Here in Madison our water has a very high mineral content. For this reason, like most everyone else, we have a water softener that–ideally at least–takes some of the minerals out of our water. While this works well enough for most use, the water still comes out of the tap with a relatively high mineral content. As a result, we need to replace our coffee maker about once a quarter.
This morning, this MONDAY morning, our most recent coffee maker succumbed to calcium deposits and turned out coffee roughly the strength and color of weak tea. As you can imagine I was not happy. So off I went to the local coffee shop to read and write and, of course, for coffee. And this got me thinking about the detachment.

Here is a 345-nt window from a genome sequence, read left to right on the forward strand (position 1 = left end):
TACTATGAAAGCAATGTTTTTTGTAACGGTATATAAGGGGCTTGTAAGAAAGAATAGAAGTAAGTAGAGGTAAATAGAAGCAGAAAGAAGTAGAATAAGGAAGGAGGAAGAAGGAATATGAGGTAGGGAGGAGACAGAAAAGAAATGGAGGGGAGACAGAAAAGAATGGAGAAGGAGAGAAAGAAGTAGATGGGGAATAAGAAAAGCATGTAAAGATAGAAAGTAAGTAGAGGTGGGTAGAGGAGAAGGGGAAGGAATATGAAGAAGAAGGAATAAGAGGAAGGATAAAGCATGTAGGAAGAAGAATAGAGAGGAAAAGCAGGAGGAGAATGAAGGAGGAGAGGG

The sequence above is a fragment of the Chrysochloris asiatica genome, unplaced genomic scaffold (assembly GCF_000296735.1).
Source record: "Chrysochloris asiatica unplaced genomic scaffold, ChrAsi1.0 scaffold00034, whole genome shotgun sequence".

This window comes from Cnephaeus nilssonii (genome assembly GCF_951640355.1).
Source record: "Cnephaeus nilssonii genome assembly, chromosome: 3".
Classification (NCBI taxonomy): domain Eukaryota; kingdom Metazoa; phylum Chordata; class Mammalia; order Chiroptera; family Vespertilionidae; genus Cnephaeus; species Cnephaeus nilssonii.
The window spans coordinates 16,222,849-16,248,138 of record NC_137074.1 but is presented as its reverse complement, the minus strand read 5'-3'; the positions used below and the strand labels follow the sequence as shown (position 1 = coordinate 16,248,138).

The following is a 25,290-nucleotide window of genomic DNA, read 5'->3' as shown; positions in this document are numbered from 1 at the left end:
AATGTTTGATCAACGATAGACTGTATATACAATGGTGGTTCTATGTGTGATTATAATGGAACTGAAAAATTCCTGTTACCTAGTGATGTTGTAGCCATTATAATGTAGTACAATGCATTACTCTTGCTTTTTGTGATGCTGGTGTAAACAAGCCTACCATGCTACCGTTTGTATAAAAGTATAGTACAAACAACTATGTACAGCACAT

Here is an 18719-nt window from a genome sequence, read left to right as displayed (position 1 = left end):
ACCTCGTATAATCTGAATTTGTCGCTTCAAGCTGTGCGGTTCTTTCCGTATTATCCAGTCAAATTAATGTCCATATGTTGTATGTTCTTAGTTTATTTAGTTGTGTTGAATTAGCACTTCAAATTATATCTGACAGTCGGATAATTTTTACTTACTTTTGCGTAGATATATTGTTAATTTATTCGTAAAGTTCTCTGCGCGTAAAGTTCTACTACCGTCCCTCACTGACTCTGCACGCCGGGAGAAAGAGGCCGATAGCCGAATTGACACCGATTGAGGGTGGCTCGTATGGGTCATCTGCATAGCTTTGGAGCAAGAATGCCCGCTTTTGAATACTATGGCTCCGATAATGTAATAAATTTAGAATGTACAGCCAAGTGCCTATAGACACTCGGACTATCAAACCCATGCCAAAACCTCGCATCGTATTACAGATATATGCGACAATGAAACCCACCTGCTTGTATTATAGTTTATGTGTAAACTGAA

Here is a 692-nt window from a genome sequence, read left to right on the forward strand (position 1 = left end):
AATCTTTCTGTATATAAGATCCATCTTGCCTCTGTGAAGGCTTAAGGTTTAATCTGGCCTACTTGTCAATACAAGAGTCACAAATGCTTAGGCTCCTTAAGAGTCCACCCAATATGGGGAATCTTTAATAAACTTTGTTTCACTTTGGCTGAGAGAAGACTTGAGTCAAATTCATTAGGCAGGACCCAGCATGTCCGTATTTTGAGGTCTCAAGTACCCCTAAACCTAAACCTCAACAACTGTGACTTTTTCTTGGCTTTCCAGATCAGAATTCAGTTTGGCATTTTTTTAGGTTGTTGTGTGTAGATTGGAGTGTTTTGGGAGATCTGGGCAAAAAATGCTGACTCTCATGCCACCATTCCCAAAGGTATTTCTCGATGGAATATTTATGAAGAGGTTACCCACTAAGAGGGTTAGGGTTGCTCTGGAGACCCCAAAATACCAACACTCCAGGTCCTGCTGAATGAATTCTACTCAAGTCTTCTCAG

To hear some talk, detachment means not being dependent on people, place, events or things. Maybe this is because we think more and more in term borrowed from clinical psychology and not the Christian ascetical tradition. The unhappy result of this is that think about detachment as if it were in someway the opposite of addiction. But is this really the case? To answer this we need to think a moment about addiction and what it means to be dependent.
At the heart of any addiction is a certain kind of pathological or unwholesome dependence.This is important because the dependence we see in addiction is a distortion of wholesome dependence based in gratitude. Let me explain. Continue reading